That leads me to question whether Iran may have overplayed its hand. Now that the strategic risk of a nuclear-Iran is so much more transparent, would Europe still feel it can afford to provide nuclear technical assistance to Iran including equipment under the terms of the 2015 Joint Comprehensive Plan of Action (JCPOA)? China must also see the detriment to itself of a nuclear-armed Iran. It’s easy to facilely link the escalation of tensions with Iran on the Trump administration’s “maximum pressure” campaign, which has disturbed an already tense status quo but now thoughtful analysis needs to be made regarding what the current situation has taught about the war-ready nature of factions within the Iranian government. Some lessons are relevant to future diplomatic solution-building regardless of how we got here. The reality is that conflicts involving Iran throughout the Mideast proceeded – and in some cases escalated- even after the JPCOA took hold. The opportunity that signing the nuclear deal would moderate Iran’s foreign policy regarding regional conflicts and assassination plots in Europe was unrealized, even before the Trump administration reversed the U.S. commitment to the JCPOA.
As Europe moves forward in trying to fashion a solution, Iran (and Russia) will need to consider the changing nature of the global oil business. Iran has to concern itself with the future geopolitics of stranded oil assets. Removing itself now from oil and gas commodity markets and direct foreign investment opportunities at this pivotal time in oil’s potentially declining future might have long lasting negative consequences for its energy industry. Moreover, any military exchange that raises oil prices sharply could become the impetus that the West and China needs to accelerate the shift to low carbon energy more decisively. Such a result would reverberate in Moscow whose natural gas giant Gazprom is already struggling against a rise in renewable energy in Europe. China, which has never participated in a large global oil supply cutoff as a giant oil importer (it was self-sufficient in energy in 1973, 1979, and 1990), may also need to educate itself about the consequences of having one fifth of its oil supply have to traverse the Strait of Hormuz. China has more to lose from a poor outcome between the West and Iran than the West does given its lesser dependence on Middle East oil.
Tehran may decide that its resistance economy is good enough for regime survival and choose the path of continued confrontation. That would be a tragedy for the entire region and present a serious challenge for the United States. The makeshift response to allow Britain to protect its own shipping calls into question whether the U.S. could abdicate (either on purpose or by accident) its vital superpower naval role which regulates sea lanes and, in effect, facilitates global trade. The consequences of the U.S. withdrawing from such a role is unthinkable for all concerned, even for the Chinese, who may seem to object to U.S. ships in the South China Sea, but, in reality, free ride off of U.S. air and naval power in so many aspects of their economic life. China should be careful what it wishes for. The Trump administration must avoid reconsidering this critical naval role nonchalantly. It is central to the United States’ global authority. Just the appearance of U.S. hesitation about that role could invite unwanted seafaring military incursions and piracy across the globe.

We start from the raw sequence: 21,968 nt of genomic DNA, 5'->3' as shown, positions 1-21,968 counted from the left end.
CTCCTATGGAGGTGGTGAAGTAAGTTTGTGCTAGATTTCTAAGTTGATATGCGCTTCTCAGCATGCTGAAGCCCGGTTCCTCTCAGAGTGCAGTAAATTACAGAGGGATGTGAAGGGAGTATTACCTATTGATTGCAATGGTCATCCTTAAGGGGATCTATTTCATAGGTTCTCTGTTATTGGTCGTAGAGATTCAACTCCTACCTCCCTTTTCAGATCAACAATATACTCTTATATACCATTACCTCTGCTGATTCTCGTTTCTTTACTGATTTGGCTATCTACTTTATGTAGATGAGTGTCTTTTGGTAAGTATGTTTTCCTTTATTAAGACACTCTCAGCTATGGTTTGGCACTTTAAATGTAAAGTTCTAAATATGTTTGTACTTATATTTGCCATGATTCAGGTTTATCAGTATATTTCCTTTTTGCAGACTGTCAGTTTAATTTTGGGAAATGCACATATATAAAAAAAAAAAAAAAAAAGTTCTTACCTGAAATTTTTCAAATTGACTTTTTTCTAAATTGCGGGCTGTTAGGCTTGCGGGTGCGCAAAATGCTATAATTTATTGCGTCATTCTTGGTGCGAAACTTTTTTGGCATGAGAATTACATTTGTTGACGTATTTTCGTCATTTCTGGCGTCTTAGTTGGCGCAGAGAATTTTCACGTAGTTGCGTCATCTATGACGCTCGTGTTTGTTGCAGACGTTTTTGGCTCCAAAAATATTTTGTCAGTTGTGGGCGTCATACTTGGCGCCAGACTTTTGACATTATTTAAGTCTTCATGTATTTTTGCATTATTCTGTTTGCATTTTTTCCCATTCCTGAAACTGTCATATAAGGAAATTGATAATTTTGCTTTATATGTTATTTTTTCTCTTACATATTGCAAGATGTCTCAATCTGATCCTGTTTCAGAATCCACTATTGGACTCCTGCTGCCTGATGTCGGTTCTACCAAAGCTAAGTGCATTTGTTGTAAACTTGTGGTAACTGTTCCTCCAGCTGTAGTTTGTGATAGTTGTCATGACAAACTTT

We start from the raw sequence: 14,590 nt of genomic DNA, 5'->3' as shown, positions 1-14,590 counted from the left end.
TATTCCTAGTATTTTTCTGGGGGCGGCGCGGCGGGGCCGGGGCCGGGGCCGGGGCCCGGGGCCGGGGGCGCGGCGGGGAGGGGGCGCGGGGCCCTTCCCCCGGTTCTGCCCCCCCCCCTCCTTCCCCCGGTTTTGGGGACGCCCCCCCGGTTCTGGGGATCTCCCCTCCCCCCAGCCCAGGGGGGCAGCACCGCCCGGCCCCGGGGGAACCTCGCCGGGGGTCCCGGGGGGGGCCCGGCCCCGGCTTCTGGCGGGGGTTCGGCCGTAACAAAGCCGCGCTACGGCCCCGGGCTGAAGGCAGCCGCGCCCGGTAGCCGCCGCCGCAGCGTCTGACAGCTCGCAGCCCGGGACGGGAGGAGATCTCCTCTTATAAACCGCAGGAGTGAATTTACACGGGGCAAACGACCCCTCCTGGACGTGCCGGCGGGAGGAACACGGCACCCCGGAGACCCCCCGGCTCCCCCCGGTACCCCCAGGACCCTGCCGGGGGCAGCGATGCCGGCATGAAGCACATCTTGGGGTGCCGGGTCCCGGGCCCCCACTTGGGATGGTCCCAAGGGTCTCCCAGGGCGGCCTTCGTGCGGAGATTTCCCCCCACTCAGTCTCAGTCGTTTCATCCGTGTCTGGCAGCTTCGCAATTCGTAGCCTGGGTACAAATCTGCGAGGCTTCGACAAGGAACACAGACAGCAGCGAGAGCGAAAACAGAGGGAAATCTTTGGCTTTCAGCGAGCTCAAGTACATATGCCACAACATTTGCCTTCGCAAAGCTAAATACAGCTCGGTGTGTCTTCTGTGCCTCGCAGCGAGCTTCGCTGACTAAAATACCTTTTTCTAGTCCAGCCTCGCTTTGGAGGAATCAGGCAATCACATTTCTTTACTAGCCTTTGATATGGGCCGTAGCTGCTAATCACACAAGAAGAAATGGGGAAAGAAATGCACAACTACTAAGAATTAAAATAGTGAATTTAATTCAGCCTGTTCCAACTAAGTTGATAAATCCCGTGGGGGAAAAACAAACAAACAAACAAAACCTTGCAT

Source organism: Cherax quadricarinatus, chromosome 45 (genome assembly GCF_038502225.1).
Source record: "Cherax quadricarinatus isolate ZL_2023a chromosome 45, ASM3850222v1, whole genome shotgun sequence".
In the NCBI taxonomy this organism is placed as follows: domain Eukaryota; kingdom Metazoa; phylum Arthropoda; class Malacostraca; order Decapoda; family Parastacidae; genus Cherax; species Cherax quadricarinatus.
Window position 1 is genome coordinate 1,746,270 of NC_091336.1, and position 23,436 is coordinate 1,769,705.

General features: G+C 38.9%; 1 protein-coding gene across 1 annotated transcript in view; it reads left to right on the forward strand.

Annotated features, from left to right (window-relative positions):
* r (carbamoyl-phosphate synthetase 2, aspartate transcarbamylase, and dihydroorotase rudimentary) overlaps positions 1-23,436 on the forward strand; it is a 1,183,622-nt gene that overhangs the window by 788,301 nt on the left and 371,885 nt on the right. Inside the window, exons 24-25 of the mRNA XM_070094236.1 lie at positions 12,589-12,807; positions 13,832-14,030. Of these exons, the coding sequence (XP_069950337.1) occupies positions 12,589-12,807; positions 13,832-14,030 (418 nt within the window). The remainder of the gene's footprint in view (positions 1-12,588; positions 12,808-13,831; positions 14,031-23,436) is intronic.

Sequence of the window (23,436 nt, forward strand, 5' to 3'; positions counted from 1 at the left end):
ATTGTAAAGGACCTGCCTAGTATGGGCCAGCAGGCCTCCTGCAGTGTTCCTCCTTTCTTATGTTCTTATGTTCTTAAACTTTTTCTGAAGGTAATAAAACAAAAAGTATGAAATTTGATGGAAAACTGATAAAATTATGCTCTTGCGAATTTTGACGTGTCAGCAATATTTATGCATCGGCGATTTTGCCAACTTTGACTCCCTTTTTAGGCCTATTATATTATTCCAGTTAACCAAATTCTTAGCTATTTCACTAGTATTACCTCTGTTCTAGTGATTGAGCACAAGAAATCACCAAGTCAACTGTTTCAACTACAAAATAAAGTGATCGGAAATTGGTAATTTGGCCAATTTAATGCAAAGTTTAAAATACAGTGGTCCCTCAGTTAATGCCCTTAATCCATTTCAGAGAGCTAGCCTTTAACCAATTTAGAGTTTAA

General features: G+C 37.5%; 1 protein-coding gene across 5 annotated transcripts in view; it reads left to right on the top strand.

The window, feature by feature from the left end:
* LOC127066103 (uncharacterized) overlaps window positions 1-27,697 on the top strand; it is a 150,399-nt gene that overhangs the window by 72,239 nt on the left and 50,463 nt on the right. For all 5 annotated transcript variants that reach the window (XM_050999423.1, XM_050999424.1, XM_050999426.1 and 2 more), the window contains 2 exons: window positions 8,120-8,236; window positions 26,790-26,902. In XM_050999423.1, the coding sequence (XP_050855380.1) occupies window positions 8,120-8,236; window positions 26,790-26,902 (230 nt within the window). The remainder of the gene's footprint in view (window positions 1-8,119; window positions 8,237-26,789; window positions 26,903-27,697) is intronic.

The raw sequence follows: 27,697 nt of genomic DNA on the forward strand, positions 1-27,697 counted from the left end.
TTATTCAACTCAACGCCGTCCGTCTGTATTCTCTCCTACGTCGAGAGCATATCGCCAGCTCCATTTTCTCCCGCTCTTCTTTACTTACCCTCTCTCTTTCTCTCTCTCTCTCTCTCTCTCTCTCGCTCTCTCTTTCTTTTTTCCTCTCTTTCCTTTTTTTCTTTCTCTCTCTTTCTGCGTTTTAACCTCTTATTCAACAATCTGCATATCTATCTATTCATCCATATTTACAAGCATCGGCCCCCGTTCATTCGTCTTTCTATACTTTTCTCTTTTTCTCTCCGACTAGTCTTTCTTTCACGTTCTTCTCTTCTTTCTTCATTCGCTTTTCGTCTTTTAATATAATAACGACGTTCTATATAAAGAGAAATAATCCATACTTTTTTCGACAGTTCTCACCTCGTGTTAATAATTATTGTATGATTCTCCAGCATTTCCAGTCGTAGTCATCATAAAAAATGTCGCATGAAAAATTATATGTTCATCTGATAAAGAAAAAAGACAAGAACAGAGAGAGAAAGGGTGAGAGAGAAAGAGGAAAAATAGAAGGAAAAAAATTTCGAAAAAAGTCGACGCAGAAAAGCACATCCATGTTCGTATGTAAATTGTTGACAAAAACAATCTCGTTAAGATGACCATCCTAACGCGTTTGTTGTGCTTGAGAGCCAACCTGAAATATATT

If Iran decides that conflict is better to regime survival than concession, the Trump administration’s lack of a well thought-through, implementable strategy regarding Iran will become an even larger problem. Oil markets will increasingly lose their imperviousness to risk as more speculators bid oil prices up. Regional allies could also become more insecure. All this means that now would be a good time to move away from ideological bents and study up on years of U.S. military gaming exercises regarding the Strait of Hormuz. The U.S. military has years of study and knowledge to fashion and lead an effective international coalition for diplomacy and deterrence in the Strait of Hormuz. It should use it.